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Plastic-News-Recycling-Environmental-Today-Krill-Bad

A study published in Nature Communications, which is part of the Ph.D. research of Dr. Amanda Dawson from Griffith University, has revealed that krill have the ability to digest plastic. Krill are small shrimp-like crustaceans found in the ocean. According to ABC News Australia, the research has discovered that krill digest plastics in the ocean unknowingly and break it down into smaller nano-plastics. The ability of the shrimp-like crustaceans to digest plastic has opened the possibility of various applications in dealing with pollution.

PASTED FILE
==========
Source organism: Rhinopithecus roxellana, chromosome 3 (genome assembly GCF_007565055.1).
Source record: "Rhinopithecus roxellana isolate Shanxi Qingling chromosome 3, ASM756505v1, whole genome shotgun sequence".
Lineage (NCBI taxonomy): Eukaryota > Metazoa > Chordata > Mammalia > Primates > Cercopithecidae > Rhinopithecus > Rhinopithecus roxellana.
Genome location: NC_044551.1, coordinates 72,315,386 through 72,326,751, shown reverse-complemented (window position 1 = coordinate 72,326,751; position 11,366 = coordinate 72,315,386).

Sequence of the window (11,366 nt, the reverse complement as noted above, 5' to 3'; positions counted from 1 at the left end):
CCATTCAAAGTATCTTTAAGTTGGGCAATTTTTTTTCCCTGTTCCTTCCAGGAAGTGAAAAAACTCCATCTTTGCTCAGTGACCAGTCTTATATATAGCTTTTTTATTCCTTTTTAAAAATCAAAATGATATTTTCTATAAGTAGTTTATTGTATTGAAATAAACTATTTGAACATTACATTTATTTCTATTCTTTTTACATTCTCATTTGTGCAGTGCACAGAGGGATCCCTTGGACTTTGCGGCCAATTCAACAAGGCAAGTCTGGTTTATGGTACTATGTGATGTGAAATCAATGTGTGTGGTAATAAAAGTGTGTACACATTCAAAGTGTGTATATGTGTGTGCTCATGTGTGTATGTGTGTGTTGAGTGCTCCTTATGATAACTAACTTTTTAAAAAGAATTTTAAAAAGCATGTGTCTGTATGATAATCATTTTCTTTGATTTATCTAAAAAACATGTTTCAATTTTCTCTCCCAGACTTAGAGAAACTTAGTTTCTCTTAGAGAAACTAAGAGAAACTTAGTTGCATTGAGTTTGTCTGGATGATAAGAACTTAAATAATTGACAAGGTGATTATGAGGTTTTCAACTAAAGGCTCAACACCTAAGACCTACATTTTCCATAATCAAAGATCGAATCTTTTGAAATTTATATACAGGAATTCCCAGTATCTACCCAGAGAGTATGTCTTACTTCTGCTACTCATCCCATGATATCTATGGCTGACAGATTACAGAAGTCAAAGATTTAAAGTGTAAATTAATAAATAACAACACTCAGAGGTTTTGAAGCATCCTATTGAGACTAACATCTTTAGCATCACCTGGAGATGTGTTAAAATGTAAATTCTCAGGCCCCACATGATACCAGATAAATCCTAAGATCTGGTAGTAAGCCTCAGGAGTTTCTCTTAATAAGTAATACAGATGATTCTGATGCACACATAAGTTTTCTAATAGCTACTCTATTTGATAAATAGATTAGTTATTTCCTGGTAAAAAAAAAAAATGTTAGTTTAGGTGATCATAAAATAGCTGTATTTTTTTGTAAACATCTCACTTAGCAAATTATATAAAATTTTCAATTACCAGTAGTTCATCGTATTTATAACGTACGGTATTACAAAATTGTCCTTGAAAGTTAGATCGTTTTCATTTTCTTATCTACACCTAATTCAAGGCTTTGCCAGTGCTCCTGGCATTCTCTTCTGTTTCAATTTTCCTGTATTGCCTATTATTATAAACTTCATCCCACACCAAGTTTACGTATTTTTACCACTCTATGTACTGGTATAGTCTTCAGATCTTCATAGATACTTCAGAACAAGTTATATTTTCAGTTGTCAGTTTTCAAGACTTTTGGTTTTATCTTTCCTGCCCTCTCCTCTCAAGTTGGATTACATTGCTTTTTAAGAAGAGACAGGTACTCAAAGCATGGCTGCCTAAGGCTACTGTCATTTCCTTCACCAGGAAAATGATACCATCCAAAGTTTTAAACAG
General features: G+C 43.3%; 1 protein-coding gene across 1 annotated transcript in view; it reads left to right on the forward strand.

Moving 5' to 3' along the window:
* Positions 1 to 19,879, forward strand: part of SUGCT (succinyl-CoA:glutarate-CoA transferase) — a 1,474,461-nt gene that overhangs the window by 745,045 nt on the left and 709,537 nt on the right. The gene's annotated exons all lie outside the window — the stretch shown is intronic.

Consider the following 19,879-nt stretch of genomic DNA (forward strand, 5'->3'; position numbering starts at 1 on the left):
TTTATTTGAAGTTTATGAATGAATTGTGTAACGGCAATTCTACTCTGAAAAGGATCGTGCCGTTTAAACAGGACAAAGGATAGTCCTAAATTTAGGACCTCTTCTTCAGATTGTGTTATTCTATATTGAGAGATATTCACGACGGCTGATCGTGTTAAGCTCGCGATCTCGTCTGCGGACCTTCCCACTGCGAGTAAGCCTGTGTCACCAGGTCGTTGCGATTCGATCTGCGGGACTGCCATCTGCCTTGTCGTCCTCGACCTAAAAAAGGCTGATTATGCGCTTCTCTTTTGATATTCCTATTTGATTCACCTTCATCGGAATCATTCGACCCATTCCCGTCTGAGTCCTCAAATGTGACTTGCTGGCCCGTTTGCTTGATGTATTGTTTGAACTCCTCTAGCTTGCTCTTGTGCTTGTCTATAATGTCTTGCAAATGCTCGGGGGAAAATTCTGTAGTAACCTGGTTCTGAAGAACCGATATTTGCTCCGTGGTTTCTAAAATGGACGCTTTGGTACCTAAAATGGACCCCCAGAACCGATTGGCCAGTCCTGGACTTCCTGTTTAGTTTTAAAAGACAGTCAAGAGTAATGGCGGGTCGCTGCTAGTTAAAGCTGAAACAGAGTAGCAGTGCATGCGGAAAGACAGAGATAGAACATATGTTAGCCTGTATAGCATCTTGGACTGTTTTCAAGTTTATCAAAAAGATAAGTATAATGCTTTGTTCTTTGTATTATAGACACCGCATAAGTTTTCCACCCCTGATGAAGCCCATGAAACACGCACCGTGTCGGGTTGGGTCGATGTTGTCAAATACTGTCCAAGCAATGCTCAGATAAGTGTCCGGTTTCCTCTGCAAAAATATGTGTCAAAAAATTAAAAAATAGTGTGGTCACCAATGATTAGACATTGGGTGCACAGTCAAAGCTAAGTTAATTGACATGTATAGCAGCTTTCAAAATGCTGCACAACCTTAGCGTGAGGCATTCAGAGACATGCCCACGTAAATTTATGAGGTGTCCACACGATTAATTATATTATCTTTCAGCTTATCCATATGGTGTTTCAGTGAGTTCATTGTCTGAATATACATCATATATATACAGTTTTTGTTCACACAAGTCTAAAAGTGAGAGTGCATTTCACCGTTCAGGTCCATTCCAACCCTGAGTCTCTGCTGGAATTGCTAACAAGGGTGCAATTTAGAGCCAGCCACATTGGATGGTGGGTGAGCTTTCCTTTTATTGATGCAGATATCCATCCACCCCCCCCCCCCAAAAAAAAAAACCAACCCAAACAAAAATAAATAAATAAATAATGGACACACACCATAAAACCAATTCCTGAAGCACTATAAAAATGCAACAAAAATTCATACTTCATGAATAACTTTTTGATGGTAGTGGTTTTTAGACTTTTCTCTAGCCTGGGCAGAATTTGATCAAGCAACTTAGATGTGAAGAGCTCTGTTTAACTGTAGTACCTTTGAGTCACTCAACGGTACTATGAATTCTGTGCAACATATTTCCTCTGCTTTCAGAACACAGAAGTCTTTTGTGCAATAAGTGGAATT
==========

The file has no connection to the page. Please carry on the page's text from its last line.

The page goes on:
However, the research has also generated concerns that the breaking down of plastic to nano-particles is only making it available to smaller organisms that couldn’t have ingested plastics in the first place. This opens up the possibility of passing harmful substances through the food chain. In a report on DW, Willa Huston disclosed that the groundbreaking study raises many environmental concerns. Some of the plastic remains in the krill and the others excreted could end up on a plate. The ones in the body of the krill could end up in human tissues because the krill are eaten by bigger fish, which are then eaten by humans.

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